Lee Fields: Faithful Man

We interview the soul legend about love, and are happy to premiere the new vide for "Magnolia."

Eric Sundermann

Eric Sundermann

When Lee Fields steps behind the microphone, something happens. Sporting the best suit you'll see any given day of the week, the soul legend leans back, squeezes his eyes shut, and opens his mouth. His forehead creases. Beads of sweat form alongside his temples. And then, finally, that voice arrives—carrying a sound that's not quite perfect, not quite fully-formed, but one that's rooted in four decades of life, love, and struggle.

Below, Noisey is happy and honored to premiere the new video for "Magnolia," a track from Emma Jean, the upcoming record from Lee Fields & the Expressions (out June 3 via Truth & Soul). Like much of the artist's music, the track reflects the idea of love lost and trying to get back to that special someone. Being someone who considers himself as a romantic, I jumped at the opportunity to talk to Fields and, when he called me yesterday, our conversation quickly evolved from discussing the video to romance in general. "The only real thing we have is love," the 63-year-old tells me. It's hard to argue with that.

Noisey: What are you trying to accomplish with the video for “Magnolia?”
Lee Fields: The video is a guy who’s trying to get back to this beautiful love, so he’s going through any kind of changes that he has to go through, crossing all boundaries. He’s doin’ a lot of walking in the video. [Laughs.] He’s trying to get back to Magnolia.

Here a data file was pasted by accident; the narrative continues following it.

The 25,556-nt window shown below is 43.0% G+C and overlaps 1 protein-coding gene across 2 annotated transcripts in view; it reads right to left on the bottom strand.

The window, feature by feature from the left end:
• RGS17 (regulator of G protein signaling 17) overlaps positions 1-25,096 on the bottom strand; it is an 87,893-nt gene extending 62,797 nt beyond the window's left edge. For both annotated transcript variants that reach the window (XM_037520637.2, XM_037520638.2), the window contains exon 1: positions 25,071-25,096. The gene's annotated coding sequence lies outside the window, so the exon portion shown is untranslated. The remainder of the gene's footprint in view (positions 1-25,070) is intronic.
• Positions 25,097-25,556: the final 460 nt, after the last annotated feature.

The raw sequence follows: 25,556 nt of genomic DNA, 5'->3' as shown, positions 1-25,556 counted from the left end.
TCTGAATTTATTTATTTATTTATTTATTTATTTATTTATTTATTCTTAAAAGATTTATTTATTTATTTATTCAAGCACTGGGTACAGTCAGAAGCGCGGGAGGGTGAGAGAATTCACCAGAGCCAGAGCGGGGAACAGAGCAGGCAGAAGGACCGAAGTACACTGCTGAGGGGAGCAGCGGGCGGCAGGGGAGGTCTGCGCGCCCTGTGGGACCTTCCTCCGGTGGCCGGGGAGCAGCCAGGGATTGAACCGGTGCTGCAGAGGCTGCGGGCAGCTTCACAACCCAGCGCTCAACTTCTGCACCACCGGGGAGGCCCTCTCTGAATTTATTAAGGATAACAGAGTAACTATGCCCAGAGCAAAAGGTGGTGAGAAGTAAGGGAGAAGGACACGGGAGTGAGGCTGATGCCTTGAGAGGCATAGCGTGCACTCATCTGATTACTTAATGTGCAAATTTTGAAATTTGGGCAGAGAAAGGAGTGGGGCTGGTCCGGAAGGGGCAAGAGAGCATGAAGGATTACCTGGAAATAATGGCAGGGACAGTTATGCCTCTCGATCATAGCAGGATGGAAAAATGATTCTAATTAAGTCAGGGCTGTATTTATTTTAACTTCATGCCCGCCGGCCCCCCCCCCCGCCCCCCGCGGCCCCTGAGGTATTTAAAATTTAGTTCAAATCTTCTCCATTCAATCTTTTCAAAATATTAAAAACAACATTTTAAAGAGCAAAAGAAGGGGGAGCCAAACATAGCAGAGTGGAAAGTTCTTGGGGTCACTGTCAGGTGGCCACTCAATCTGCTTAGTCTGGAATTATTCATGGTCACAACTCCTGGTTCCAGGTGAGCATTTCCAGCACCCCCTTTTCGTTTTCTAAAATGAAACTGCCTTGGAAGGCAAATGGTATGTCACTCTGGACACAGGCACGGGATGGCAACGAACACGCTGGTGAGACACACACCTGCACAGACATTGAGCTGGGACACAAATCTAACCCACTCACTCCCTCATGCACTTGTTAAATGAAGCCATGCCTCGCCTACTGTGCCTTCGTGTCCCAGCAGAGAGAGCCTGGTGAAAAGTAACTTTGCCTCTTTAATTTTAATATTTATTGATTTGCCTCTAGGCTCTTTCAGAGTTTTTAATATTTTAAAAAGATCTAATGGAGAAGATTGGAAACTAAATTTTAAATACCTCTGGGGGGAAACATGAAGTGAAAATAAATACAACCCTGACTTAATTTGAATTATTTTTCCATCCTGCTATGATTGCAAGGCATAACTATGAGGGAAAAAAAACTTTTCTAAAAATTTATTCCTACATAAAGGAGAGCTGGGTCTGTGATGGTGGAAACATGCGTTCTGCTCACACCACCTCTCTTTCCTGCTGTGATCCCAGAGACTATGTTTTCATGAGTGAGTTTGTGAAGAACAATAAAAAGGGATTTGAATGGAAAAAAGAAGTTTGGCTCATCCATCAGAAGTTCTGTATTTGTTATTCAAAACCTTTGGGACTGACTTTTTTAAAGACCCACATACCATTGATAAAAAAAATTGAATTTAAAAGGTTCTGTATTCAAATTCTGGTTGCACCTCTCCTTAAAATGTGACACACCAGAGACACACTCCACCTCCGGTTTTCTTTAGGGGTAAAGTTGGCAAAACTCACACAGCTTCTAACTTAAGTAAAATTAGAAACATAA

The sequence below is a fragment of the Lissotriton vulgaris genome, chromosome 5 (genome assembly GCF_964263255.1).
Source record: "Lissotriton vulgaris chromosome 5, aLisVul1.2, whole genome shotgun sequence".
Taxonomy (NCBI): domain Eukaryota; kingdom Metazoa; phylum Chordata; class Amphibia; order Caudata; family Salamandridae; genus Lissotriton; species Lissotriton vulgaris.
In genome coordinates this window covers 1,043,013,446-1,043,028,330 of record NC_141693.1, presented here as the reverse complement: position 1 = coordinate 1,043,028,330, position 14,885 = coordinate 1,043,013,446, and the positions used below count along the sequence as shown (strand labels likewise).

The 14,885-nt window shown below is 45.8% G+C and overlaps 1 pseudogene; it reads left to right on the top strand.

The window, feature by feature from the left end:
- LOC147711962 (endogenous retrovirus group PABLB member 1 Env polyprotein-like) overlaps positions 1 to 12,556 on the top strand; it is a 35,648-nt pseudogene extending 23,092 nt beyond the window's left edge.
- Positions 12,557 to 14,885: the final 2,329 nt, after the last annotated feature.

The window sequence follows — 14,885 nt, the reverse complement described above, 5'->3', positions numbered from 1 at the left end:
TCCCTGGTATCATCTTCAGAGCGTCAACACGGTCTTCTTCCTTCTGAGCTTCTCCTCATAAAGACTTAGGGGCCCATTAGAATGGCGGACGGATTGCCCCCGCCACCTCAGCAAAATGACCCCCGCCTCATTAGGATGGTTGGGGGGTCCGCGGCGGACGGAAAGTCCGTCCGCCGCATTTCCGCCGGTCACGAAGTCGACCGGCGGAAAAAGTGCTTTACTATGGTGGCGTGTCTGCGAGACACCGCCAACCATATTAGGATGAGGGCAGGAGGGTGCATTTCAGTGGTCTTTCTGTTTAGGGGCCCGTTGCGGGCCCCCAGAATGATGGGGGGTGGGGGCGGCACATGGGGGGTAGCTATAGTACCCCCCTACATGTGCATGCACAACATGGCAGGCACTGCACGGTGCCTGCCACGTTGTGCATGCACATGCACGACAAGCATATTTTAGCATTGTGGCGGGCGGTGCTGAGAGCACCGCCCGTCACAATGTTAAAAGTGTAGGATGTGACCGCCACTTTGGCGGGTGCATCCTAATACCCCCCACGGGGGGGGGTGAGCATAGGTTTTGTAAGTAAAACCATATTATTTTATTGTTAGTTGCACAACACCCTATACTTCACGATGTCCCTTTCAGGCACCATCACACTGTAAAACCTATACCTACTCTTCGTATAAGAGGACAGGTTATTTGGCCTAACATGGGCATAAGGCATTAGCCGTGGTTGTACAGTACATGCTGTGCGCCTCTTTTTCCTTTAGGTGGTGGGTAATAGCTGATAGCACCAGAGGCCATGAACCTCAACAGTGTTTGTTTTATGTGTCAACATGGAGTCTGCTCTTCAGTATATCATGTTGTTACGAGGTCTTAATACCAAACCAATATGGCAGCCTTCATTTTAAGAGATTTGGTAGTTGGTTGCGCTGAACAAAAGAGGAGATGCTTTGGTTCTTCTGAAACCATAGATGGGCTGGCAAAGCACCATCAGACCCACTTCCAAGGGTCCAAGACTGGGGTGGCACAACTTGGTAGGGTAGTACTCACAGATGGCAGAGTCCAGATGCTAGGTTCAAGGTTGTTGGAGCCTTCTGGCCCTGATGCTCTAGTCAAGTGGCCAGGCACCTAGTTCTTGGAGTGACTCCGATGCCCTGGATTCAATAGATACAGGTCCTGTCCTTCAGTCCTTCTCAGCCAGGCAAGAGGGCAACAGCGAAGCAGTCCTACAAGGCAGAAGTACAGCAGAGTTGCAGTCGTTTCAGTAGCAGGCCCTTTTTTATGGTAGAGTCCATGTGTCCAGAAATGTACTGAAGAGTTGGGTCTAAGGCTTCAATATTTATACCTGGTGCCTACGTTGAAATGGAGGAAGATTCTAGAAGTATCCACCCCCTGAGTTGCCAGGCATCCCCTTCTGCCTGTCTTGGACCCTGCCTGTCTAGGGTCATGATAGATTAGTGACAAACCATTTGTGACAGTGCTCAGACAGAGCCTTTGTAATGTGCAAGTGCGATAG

Does “Magnolia” take inspiration from anyone in your life?
Well, the song itself is talking about Magnolia out of New Orleans. But basically, the video itself is anyone trying to get back to their special love. But I love the song so much. I’m so in love with the song, man.

It’s one of my favorites from the record. You’ve been doing this “music thing” for awhile. What’s this build-up time to a record release like for you?
I’m very excited. Nervousness would be included in that excitement as well. I’m hoping the record will be received by the people in a positive way. We were trying to expand with this album a little bit, regarding the peripheral of what we sing about. I like singing about love and realities that happen to people. I try to keep it as real as possible. And so this record encompasses all of those things. I can imagine many different people trying to get back to someone special in their lives. I write about love a lot, as you can tell. But not just my writing, but everybody in the band does the same. I like singing about love because it means so much to people. This album Emma Jean, I do believe, has enough diversity in it to capture a lot of what we go through in our lives. The album’s name comes from my mother. And it seems like the title itself has brought her closer to me, since she’s no longer in this world. I can feel her presence now because I’m always talking about Emma Jean.

How long ago did she pass away?